Tax-free trash: an update

Tax-free trash: an update

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When we moved to Holbrook last November, I wrote about how I considered the town’s solution to the expensive problem of trash disposal to be quite fair. At the time, homeowners paid what was essentially a consumption tax on the trash. You could throw out as much trash as you needed, as long as it was all contained in special bags that cost $3 each. In addition, recycling was included, but you had to separate paper from plastics and put them in paper bags and tie up cardboard with strings. It was kind of a pain.

Then at the end of the year, the town changed the deal. They lowered the price of the bags slightly and instituted a per-household fee because they weren’t raising enough money to pay for the cost of trash disposal. (The town had passed an ordinance a couple of years ago that trash disposal had to pay for itself, not rely on other taxes.) So the bags went down from $3 per bag to $2.10 per bag, but we now have a $240 annual fee. Based on our household’s consumption, that would raise our cost for trash disposal by $150 per year. Not a devastating amount, but I could find other uses for that $12 per month. Still, I wasn’t so motivated that I was actively seeking alternatives.

But the alternative came to me. Last Saturday I found a flyer stuck to our door advertising a local independent trash hauler. They would supply two 96-gallon bins, one for trash and one for recycling. The recycling is single-stream, which means no more sorting and bundling. Everything goes into the bin. They pick up every other week, trash and recycling on different days, and pick-up is not affected by holidays, except when it falls on the actual holiday itself. (This year it’s just July 4 that’s affected.) And the best part? I would pay a little less than I did under the old town-run system before they raised the prices. Plus I get a lot more convenience.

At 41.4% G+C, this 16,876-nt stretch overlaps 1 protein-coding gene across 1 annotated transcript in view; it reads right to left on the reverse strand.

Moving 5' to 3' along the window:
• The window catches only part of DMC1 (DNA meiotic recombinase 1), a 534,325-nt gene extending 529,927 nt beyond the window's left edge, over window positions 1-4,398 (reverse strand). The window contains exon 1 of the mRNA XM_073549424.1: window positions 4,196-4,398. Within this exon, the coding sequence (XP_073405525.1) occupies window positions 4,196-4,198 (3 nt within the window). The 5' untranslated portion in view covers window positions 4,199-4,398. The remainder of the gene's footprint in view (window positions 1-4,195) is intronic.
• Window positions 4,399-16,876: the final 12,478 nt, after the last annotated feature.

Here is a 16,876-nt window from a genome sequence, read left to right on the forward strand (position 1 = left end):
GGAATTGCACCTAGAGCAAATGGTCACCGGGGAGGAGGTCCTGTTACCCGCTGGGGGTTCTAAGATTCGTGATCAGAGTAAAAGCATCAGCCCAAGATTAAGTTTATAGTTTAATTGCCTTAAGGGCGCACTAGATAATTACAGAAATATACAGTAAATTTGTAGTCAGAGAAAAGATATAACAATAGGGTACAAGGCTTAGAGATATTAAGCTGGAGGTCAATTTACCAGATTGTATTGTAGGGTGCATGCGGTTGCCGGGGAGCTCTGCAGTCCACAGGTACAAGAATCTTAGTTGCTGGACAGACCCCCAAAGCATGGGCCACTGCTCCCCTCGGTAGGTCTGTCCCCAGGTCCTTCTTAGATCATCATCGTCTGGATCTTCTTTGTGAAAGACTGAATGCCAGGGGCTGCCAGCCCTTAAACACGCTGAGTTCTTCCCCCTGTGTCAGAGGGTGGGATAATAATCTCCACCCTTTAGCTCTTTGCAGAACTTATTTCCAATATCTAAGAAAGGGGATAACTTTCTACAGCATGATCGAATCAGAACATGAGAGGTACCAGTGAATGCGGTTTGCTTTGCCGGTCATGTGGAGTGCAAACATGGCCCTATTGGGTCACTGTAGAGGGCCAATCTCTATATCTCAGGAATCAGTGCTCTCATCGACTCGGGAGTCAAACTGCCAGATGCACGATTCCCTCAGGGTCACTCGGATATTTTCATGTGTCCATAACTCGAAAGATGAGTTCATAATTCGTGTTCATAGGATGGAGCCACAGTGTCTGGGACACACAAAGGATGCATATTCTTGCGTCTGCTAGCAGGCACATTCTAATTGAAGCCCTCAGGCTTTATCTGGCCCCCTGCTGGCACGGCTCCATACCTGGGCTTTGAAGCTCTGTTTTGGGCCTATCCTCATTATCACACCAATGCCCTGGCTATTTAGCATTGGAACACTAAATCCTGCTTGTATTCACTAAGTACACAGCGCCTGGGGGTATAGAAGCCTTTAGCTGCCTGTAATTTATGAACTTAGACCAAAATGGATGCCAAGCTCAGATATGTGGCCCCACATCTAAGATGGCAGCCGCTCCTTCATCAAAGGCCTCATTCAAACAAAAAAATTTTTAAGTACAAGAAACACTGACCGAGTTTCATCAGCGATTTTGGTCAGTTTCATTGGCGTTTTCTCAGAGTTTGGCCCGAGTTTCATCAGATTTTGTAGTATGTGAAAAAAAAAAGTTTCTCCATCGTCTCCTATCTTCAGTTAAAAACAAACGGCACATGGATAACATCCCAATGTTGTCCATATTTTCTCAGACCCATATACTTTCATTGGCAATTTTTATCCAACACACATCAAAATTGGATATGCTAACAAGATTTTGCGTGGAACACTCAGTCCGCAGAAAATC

… [P]roving in the process once again that in most areas of society private enterprise can provide a superior product/service at a competitive price over government’s efforts.

Of course, I called on Tuesday and signed up right away, proving in the process once again that in most areas of society private enterprise can provide a superior product/service at a competitive price over government’s efforts, which usually have little incentive for cost-cutting and inefficiency. After all, when government needs more money it just raises taxes. Except in this case, there is an escape hatch for the taxpayers.

I do recognize that the reason they can’t cover costs is that people like me opt out of the system, thus placing the structural costs upon fewer shoulders. But what they don’t recognize is that they provide no incentive to keep us from leaving the system. They provide an inferior service at a higher cost because they make me subsidize a bunch of people who get abatements as well as the inefficiencies inherent in any government bureaucracy.

The best part is that the town just signed an agreement with a company that wants to set up a regional trash transfer station with a rail-link in town and part of the agreement is free trash and recycling pickup for all residents, plus a huge annual payment-in-lieu-of-taxes to the town’s coffers. So if all goes well, in 2 years, I switch to the no-cost-to-me service and save the $300 I’m spending on private trash disposal. Until then, I’m looking forward to a good relationship with the private company and not having to worry about special trash bags and sorting my recycling.

Photo credit: Flickr user feministjulie via a Creative Commons license.

Written by
Domenico Bettinelli

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